US Toy Association continues the fight against counterfeit toys

Published on: 9th February 2021

Progress is being made with online marketplaces, but the Toy Association says there are many issues still to resolve.

Steve Pasierb

As the Covid-19 pandemic accelerates the growth of online shopping, the fight against unsafe counterfeit toys sold through eCommerce platforms is more urgent than ever – and a top priority issue for The US Toy Association and its member companies.

“The Toy Association and its Intellectual Property Committee relentlessly advocates for the removal of dangerous, non-compliant counterfeit toys and play products from online marketplaces,” Steve Pasierb, president & CEO of The Toy Association, told Toy World. “Our concerted actions have contributed to important progress, including the introduction of legislation placing clear requirements on marketplaces and sellers; the publication of a Department of Homeland Security Report echoing many of our proposed solutions; and better cooperation, communication, and collaboration with major online marketplaces. However, there are still many issues to resolve.”

According to Steve, a number of urgent measures still need to be taken by online marketplaces to address the safety risks posed by counterfeits, which unfortunately continue to proliferate online, putting millions of vulnerable children at risk.

These proposed solutions are outlined in The Toy Association’s recently published white paper, “Taking Fake Toys Offline: A 2020 Focus on Proactive Measures to Reduce Counterfeits and Unsafe Toys Sold on Online Marketplaces”. Suggested measures include requiring online marketplaces to thoroughly screen products and sellers; giving the presumption to the rights holder by delisting a product (even temporarily) upon notification of infringement and appropriately placing the burden on the seller; and requiring marketplaces to better educate consumers on how to make sound purchasing decisions and avoid falling victim to counterfeit products.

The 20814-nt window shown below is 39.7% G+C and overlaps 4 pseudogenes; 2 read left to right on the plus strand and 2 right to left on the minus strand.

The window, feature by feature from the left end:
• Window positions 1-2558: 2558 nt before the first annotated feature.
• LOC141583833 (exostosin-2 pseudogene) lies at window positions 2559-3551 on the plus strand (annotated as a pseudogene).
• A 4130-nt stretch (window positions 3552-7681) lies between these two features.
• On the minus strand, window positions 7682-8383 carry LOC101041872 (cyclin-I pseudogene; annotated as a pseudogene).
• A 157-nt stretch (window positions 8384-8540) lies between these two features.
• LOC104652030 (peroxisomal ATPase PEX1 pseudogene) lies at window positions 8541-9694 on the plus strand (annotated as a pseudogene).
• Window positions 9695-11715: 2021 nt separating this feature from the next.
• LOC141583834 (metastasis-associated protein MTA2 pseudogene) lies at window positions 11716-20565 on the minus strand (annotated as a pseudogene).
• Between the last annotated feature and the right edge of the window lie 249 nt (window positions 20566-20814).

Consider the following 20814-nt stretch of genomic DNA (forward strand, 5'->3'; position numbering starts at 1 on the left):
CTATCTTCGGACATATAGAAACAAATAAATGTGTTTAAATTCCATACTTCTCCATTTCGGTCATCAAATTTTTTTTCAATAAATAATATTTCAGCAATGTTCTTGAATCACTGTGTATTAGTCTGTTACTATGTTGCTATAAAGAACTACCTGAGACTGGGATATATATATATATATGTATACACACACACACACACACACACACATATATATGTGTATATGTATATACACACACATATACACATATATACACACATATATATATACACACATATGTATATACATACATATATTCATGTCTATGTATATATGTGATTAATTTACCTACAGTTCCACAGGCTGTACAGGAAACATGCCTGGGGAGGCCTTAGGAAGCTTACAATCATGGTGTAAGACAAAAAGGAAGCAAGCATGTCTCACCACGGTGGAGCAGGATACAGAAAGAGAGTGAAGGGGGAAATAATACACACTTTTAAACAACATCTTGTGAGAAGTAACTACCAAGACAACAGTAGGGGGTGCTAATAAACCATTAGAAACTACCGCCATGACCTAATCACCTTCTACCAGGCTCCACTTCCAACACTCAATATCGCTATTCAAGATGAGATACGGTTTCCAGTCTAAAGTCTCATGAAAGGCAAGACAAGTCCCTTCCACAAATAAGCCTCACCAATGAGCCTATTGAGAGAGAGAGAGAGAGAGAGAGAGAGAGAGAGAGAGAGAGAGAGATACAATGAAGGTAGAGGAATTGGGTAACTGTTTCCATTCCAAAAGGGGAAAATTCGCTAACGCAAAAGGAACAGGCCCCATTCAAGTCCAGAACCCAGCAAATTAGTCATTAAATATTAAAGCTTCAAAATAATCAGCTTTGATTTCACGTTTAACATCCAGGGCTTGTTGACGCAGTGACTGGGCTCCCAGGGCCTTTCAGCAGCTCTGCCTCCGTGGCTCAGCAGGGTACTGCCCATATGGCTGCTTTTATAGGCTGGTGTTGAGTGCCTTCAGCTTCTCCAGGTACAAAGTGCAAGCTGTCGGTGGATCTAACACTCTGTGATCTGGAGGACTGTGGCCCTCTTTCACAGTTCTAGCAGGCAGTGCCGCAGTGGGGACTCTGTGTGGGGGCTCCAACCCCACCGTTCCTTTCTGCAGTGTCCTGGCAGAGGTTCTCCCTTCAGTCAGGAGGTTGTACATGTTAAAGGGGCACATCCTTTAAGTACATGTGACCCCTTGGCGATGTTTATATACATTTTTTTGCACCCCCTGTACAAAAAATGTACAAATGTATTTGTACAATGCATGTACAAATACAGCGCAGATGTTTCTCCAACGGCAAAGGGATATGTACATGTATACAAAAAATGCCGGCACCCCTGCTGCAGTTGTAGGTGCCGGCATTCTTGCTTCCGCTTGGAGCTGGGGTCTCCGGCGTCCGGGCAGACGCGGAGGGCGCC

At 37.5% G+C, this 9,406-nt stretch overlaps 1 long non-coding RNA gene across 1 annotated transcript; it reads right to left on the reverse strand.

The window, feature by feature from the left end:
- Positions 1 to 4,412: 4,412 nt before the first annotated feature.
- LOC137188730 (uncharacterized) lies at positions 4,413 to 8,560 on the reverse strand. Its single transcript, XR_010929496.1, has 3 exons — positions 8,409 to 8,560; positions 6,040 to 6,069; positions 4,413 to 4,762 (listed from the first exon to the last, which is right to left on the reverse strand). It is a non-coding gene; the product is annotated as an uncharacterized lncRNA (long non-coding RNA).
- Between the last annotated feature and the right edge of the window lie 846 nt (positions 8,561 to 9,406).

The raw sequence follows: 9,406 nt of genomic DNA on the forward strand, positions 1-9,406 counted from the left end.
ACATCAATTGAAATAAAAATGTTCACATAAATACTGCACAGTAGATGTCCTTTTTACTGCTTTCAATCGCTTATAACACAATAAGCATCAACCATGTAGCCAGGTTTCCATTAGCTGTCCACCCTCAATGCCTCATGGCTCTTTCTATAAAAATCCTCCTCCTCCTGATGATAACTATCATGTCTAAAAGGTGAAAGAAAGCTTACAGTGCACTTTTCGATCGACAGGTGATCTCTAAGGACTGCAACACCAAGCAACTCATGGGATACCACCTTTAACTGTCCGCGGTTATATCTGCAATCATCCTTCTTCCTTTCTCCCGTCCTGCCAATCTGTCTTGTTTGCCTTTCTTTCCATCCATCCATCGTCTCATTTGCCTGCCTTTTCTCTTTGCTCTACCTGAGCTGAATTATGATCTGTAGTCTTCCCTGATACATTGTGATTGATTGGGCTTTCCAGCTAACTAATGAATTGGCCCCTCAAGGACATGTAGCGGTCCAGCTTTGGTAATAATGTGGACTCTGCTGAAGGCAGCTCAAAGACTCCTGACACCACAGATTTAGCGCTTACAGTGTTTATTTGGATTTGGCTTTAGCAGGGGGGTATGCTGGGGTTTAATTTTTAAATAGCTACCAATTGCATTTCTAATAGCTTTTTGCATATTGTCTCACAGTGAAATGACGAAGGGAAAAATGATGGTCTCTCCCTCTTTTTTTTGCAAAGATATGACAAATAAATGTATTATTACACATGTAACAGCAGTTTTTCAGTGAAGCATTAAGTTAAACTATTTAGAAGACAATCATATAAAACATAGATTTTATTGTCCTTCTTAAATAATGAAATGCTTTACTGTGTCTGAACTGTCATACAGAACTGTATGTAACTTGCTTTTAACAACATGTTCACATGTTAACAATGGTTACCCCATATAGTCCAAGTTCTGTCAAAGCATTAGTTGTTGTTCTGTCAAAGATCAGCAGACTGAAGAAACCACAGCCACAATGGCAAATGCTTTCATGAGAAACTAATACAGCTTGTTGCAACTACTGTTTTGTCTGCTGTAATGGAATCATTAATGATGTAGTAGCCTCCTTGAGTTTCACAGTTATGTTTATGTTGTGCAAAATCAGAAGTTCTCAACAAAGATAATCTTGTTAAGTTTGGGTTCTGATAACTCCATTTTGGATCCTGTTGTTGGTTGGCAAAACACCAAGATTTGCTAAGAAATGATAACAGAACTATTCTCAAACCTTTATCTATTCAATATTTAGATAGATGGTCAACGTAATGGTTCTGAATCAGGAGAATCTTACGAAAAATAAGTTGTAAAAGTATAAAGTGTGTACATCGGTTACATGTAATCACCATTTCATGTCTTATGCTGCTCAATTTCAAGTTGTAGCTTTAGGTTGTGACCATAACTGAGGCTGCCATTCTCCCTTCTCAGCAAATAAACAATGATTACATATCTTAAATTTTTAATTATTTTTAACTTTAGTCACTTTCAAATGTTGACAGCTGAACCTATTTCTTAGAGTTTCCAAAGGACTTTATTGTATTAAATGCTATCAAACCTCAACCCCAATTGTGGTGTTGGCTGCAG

Steve believes that online marketplaces could do more to address the situation: “Illicit sellers and their goods must be stopped before reaching consumers’ homes, and online marketplaces have the ability to do so – and therefore must be held accountable. What’s more, in its current state, the US. doctrine of secondary trademark infringement is inadequate, and lacks clear standards for holding online marketplaces liable for counterfeit goods sold by others on their platforms. It must therefore be updated to meet the realities of eCommerce in 2021 and beyond.”

Until bad actors are stopped, there are steps toy companies can take to help protect their brands:

  •  Register all trademarks, copyrights, and patents with the appropriate authorities in their country, along with advising them of which entities have been authorised to import genuine product.
  •  Aggressively pursue violators with cease-and-desist letters and/or lawsuits (where appropriate), and frequently monitor online marketplaces for counterfeit product.
  • Have a strong online presence (at minimum, a website that lists certified retailers/websites where products can be purchased).
  • Advertise the safety of their brands online (google searches, etc.), and provide consumers with information on how to identify and discern their compliant product from non-compliant counterfeits.
  • Make their voices heard with elected representatives by advocating for greater legal responsibility for online marketplaces.

In 2021, The Toy Association and its members will focus anti-counterfeiting efforts in areas of greatest impact; working to pass federal legislation, enhancing consumer awareness of the safety risks associated with purchasing counterfeit toys and collaborating with various government agencies to help educate and train them on identifying and stopping counterfeits entering the US.

For more information about The Toy Association and its advocacy work to protect and promote the toy industry, visit




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